Diabetes and male sexual function (Part 2)
ED is often associated with microangiopathy; thus, the presence of retinopathy is usually a good predictor of ED. Age, duration of DM and the presence of other diabetic complications correlates more with its future development. Between the ages of 40 to 70 years, the prevalence of ED is 52% for the general population, whereas in age-matched diabetics, it is as high as 75%. For men younger than 40 years of age, the prevalence of ED is 7.8%, but for men older than 40 years of age, it increases to 63% for type 1 diabetics and 71.1% for type 2 diabetics. The use of alcohol or antihypertensive medication appears to increase the risk of ED in this population.
The pathophysiology of ED in diabetes is not well understood. Associated neuropathy or vasculopathy (microangiopathy and generalized vascular disease) is considered to be the most important factors in the pathophysiology of DM-induced ED.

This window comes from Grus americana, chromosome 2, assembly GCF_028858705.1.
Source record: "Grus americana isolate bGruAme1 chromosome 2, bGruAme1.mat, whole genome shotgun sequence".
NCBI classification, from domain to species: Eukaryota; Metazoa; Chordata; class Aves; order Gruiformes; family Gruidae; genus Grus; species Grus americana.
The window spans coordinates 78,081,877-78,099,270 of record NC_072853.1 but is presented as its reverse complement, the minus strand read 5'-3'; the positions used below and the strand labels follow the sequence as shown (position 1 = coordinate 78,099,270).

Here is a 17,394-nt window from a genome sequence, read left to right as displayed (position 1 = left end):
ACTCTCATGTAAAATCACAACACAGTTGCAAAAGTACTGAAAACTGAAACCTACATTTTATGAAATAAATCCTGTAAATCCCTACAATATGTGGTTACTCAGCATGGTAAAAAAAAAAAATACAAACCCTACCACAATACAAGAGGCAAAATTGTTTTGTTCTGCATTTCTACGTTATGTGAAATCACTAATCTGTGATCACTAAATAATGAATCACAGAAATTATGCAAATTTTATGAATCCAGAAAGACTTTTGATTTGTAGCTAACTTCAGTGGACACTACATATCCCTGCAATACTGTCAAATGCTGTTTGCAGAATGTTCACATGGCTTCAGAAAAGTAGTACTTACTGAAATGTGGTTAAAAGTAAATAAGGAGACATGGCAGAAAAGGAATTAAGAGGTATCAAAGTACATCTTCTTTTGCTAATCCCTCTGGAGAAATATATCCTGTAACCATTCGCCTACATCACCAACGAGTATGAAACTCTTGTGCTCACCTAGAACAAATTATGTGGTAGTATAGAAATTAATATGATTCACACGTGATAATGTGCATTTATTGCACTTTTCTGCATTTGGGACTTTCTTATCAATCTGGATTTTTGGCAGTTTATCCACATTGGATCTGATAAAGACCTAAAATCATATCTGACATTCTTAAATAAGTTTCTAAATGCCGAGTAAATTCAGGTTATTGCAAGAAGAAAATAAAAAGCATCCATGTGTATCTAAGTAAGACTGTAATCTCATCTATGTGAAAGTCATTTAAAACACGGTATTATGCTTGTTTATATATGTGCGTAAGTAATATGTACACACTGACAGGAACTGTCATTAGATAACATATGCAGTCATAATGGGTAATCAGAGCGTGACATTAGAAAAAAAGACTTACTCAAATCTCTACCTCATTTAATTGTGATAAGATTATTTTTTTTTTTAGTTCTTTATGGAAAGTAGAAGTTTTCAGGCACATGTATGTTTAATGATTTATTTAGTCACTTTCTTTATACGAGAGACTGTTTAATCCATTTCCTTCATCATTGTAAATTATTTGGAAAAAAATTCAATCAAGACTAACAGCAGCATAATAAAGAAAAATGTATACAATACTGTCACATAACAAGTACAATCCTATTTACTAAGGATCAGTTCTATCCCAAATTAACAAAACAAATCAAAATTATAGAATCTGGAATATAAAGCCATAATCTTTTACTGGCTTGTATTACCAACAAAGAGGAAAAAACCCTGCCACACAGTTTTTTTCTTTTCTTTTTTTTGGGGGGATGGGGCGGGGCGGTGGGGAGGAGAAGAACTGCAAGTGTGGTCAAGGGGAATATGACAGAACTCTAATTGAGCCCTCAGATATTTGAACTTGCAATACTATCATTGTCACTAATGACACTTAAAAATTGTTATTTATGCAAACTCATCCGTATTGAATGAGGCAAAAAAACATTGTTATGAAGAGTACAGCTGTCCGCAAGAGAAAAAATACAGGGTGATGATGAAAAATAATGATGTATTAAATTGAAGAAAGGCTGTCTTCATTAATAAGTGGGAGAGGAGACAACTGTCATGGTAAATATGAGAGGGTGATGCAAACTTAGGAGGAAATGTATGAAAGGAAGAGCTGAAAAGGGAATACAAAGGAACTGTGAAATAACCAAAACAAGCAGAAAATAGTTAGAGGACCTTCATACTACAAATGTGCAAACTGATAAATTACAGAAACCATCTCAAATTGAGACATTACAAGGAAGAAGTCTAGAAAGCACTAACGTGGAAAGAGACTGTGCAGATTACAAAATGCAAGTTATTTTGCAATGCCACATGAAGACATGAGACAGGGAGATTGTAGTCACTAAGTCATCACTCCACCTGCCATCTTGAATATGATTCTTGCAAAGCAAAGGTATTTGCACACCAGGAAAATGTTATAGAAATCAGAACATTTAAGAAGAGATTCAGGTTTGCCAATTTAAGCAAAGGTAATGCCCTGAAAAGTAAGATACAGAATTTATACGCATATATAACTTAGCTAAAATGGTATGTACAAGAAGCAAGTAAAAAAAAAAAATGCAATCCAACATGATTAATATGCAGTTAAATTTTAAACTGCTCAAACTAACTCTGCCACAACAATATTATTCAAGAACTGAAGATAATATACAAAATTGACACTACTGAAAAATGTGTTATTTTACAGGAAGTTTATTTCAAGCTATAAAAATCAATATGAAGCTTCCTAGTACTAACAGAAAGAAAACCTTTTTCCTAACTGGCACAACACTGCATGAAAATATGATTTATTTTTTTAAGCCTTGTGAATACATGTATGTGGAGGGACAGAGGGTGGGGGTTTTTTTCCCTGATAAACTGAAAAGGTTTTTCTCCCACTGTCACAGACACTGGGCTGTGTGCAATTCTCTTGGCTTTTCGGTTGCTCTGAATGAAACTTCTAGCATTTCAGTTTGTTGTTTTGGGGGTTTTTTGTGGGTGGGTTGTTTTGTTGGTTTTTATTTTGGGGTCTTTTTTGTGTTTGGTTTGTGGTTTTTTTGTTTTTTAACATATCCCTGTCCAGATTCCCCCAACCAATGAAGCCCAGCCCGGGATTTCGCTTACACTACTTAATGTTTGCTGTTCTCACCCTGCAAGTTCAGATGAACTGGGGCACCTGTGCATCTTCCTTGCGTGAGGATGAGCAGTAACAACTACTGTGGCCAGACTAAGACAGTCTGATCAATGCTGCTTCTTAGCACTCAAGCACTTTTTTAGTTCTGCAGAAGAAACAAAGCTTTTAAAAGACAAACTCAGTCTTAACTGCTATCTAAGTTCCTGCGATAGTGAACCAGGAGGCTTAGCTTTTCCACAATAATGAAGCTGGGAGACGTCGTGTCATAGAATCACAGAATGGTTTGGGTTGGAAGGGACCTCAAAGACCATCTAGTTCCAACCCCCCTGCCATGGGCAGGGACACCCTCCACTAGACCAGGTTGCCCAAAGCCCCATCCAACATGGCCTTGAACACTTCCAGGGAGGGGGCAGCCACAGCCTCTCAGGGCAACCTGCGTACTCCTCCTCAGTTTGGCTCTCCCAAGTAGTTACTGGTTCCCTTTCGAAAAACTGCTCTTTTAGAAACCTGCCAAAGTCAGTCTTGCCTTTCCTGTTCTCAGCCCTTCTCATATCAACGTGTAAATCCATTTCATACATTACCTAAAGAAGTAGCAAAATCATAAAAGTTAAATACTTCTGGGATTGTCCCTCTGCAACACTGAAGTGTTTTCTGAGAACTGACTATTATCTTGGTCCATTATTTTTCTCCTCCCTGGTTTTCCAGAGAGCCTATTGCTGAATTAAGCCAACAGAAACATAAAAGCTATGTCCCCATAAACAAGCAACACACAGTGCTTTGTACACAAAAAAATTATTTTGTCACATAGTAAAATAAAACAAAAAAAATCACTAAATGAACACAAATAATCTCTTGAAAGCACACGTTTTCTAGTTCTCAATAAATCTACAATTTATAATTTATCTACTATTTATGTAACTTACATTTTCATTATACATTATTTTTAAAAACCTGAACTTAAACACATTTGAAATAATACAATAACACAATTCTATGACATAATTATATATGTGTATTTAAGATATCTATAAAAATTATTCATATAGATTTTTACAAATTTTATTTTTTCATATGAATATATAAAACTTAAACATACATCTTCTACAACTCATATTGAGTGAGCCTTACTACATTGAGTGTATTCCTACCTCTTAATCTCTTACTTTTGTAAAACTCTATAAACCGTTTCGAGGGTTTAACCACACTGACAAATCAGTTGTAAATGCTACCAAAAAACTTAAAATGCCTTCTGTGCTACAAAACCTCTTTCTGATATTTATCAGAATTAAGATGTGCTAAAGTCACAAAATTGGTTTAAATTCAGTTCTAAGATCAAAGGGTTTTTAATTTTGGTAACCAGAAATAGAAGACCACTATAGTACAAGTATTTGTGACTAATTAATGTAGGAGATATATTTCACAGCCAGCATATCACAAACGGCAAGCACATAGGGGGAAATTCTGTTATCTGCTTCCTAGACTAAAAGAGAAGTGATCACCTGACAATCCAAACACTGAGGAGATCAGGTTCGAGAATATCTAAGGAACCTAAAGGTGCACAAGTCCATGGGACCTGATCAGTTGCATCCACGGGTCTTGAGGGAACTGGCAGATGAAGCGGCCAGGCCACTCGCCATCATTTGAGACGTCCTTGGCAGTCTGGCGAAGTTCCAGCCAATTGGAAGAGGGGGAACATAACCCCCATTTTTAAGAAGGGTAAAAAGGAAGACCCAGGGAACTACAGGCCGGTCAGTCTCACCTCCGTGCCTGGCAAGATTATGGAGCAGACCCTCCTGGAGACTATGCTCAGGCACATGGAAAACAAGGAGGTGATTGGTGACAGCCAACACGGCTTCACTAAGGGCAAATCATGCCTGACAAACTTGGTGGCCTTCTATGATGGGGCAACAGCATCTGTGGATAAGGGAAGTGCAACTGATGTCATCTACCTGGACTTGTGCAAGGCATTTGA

Recently, attention has been increasingly directed toward understanding the role of vascular endothelium and its control of penile cavernous smooth muscle tone. The two corpus cavernosum, which are the erectile bodies of the penis, consist of multiple lacunar spaces surrounded by cavernous smooth muscle. These lacunar spaces are lined by the endothelium. During sexual activity, neurotransmitters (nitric oxide [NO] being the most important) are released from either the penile nerve ending or the endothelium that triggers a relaxation of both cavernosal arteries and smooth muscle. This increases penile blood flow, causes dilation of the lacunar space and, eventually, an erection. In DM, it has been shown that endothelium-dependent smooth muscle relaxation is impaired, although the exact mechanism is not known. Endothelial dysfunction (the small ed) then leads to erectile dysfunction (the big ED) through smooth muscle dysfunction in the microvascular tree of the penis.